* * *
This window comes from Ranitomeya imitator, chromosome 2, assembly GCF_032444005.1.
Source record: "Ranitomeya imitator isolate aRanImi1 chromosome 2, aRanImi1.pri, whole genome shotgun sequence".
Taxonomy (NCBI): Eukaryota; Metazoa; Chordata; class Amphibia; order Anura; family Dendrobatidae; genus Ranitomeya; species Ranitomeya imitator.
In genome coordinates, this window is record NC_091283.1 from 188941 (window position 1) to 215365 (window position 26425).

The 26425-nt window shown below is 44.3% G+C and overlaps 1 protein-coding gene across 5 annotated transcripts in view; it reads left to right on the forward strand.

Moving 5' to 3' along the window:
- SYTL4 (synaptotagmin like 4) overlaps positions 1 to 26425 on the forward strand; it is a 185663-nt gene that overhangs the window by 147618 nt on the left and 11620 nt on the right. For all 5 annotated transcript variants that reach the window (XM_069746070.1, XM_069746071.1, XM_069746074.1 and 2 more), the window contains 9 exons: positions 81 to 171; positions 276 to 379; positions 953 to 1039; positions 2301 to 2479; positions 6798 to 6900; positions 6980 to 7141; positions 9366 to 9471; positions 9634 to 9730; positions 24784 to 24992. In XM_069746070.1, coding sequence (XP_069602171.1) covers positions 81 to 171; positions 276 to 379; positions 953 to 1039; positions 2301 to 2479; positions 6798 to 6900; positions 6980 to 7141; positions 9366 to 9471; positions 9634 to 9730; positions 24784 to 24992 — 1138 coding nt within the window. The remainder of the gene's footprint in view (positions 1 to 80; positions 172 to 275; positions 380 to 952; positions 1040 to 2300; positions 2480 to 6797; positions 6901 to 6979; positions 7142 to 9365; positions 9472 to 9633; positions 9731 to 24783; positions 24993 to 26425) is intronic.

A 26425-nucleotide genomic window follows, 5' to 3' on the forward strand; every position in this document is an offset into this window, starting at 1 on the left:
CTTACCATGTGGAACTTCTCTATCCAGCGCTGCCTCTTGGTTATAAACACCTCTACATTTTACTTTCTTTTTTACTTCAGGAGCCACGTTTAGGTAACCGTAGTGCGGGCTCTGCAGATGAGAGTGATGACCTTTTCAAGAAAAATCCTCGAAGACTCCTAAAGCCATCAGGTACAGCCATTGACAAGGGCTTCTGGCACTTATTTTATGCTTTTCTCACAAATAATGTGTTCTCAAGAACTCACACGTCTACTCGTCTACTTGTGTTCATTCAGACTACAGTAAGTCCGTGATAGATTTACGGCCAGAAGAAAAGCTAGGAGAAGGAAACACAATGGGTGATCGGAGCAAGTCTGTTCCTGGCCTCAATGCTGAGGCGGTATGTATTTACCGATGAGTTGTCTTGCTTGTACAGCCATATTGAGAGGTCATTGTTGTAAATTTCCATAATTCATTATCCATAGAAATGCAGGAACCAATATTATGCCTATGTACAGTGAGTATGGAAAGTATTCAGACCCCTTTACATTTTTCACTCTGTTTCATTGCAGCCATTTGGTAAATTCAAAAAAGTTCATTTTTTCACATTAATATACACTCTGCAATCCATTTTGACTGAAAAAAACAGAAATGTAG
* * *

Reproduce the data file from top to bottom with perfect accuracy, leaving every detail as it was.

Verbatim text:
This window comes from Ranitomeya imitator, chromosome 2, assembly GCF_032444005.1.
Source record: "Ranitomeya imitator isolate aRanImi1 chromosome 2, aRanImi1.pri, whole genome shotgun sequence".
Taxonomy (NCBI): Eukaryota; Metazoa; Chordata; class Amphibia; order Anura; family Dendrobatidae; genus Ranitomeya; species Ranitomeya imitator.
In genome coordinates, this window is record NC_091283.1 from 188941 (window position 1) to 215365 (window position 26425).

The 26425-nt window shown below is 44.3% G+C and overlaps 1 protein-coding gene across 5 annotated transcripts in view; it reads left to right on the forward strand.

Moving 5' to 3' along the window:
- SYTL4 (synaptotagmin like 4) overlaps positions 1 to 26425 on the forward strand; it is a 185663-nt gene that overhangs the window by 147618 nt on the left and 11620 nt on the right. For all 5 annotated transcript variants that reach the window (XM_069746070.1, XM_069746071.1, XM_069746074.1 and 2 more), the window contains 9 exons: positions 81 to 171; positions 276 to 379; positions 953 to 1039; positions 2301 to 2479; positions 6798 to 6900; positions 6980 to 7141; positions 9366 to 9471; positions 9634 to 9730; positions 24784 to 24992. In XM_069746070.1, coding sequence (XP_069602171.1) covers positions 81 to 171; positions 276 to 379; positions 953 to 1039; positions 2301 to 2479; positions 6798 to 6900; positions 6980 to 7141; positions 9366 to 9471; positions 9634 to 9730; positions 24784 to 24992 — 1138 coding nt within the window. The remainder of the gene's footprint in view (positions 1 to 80; positions 172 to 275; positions 380 to 952; positions 1040 to 2300; positions 2480 to 6797; positions 6901 to 6979; positions 7142 to 9365; positions 9472 to 9633; positions 9731 to 24783; positions 24993 to 26425) is intronic.

A 26425-nucleotide genomic window follows, 5' to 3' on the forward strand; every position in this document is an offset into this window, starting at 1 on the left:
CTTACCATGTGGAACTTCTCTATCCAGCGCTGCCTCTTGGTTATAAACACCTCTACATTTTACTTTCTTTTTTACTTCAGGAGCCACGTTTAGGTAACCGTAGTGCGGGCTCTGCAGATGAGAGTGATGACCTTTTCAAGAAAAATCCTCGAAGACTCCTAAAGCCATCAGGTACAGCCATTGACAAGGGCTTCTGGCACTTATTTTATGCTTTTCTCACAAATAATGTGTTCTCAAGAACTCACACGTCTACTCGTCTACTTGTGTTCATTCAGACTACAGTAAGTCCGTGATAGATTTACGGCCAGAAGAAAAGCTAGGAGAAGGAAACACAATGGGTGATCGGAGCAAGTCTGTTCCTGGCCTCAATGCTGAGGCGGTATGTATTTACCGATGAGTTGTCTTGCTTGTACAGCCATATTGAGAGGTCATTGTTGTAAATTTCCATAATTCATTATCCATAGAAATGCAGGAACCAATATTATGCCTATGTACAGTGAGTATGGAAAGTATTCAGACCCCTTTACATTTTTCACTCTGTTTCATTGCAGCCATTTGGTAAATTCAAAAAAGTTCATTTTTTCACATTAATATACACTCTGCAATCCATTTTGACTGAAAAAAACAGAAATGTAG